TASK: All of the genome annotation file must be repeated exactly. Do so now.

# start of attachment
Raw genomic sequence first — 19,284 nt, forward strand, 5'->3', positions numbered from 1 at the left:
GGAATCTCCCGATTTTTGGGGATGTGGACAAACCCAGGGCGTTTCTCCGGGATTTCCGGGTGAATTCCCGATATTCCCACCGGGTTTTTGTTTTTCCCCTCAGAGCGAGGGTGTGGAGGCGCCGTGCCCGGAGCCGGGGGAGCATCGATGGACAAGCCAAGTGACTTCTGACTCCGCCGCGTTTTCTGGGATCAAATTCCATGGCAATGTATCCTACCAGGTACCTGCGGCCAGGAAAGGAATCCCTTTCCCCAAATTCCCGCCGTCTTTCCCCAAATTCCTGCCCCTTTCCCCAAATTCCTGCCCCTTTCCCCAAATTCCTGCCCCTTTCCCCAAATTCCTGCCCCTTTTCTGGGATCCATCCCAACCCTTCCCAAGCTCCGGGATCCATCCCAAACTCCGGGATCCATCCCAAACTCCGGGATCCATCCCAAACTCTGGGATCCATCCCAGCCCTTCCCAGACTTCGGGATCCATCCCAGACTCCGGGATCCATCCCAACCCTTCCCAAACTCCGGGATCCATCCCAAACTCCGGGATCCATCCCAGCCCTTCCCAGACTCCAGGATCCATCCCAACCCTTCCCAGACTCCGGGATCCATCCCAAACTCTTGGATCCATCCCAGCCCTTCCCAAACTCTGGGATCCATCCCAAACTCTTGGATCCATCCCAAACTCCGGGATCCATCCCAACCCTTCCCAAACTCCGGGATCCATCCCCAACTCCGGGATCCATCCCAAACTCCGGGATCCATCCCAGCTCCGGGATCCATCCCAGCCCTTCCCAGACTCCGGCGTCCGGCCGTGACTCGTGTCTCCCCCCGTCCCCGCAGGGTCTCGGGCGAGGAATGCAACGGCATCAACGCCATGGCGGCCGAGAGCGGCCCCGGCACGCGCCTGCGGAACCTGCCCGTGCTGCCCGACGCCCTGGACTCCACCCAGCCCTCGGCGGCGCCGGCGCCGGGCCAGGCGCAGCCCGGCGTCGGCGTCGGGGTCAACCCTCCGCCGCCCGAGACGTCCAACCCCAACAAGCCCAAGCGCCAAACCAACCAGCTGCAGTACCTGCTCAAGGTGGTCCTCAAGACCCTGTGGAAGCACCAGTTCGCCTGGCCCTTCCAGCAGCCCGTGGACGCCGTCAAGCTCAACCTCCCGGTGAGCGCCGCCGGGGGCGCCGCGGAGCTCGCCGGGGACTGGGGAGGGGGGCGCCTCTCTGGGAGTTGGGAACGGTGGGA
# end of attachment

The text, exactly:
Raw genomic sequence first — 19,284 nt, forward strand, 5'->3', positions numbered from 1 at the left:
GGAATCTCCCGATTTTTGGGGATGTGGACAAACCCAGGGCGTTTCTCCGGGATTTCCGGGTGAATTCCCGATATTCCCACCGGGTTTTTGTTTTTCCCCTCAGAGCGAGGGTGTGGAGGCGCCGTGCCCGGAGCCGGGGGAGCATCGATGGACAAGCCAAGTGACTTCTGACTCCGCCGCGTTTTCTGGGATCAAATTCCATGGCAATGTATCCTACCAGGTACCTGCGGCCAGGAAAGGAATCCCTTTCCCCAAATTCCCGCCGTCTTTCCCCAAATTCCTGCCCCTTTCCCCAAATTCCTGCCCCTTTCCCCAAATTCCTGCCCCTTTCCCCAAATTCCTGCCCCTTTTCTGGGATCCATCCCAACCCTTCCCAAGCTCCGGGATCCATCCCAAACTCCGGGATCCATCCCAAACTCCGGGATCCATCCCAAACTCTGGGATCCATCCCAGCCCTTCCCAGACTTCGGGATCCATCCCAGACTCCGGGATCCATCCCAACCCTTCCCAAACTCCGGGATCCATCCCAAACTCCGGGATCCATCCCAGCCCTTCCCAGACTCCAGGATCCATCCCAACCCTTCCCAGACTCCGGGATCCATCCCAAACTCTTGGATCCATCCCAGCCCTTCCCAAACTCTGGGATCCATCCCAAACTCTTGGATCCATCCCAAACTCCGGGATCCATCCCAACCCTTCCCAAACTCCGGGATCCATCCCCAACTCCGGGATCCATCCCAAACTCCGGGATCCATCCCAGCTCCGGGATCCATCCCAGCCCTTCCCAGACTCCGGCGTCCGGCCGTGACTCGTGTCTCCCCCCGTCCCCGCAGGGTCTCGGGCGAGGAATGCAACGGCATCAACGCCATGGCGGCCGAGAGCGGCCCCGGCACGCGCCTGCGGAACCTGCCCGTGCTGCCCGACGCCCTGGACTCCACCCAGCCCTCGGCGGCGCCGGCGCCGGGCCAGGCGCAGCCCGGCGTCGGCGTCGGGGTCAACCCTCCGCCGCCCGAGACGTCCAACCCCAACAAGCCCAAGCGCCAAACCAACCAGCTGCAGTACCTGCTCAAGGTGGTCCTCAAGACCCTGTGGAAGCACCAGTTCGCCTGGCCCTTCCAGCAGCCCGTGGACGCCGTCAAGCTCAACCTCCCGGTGAGCGCCGCCGGGGGCGCCGCGGAGCTCGCCGGGGACTGGGGAGGGGGGCGCCTCTCTGGGAGTTGGGAACGGTGGGA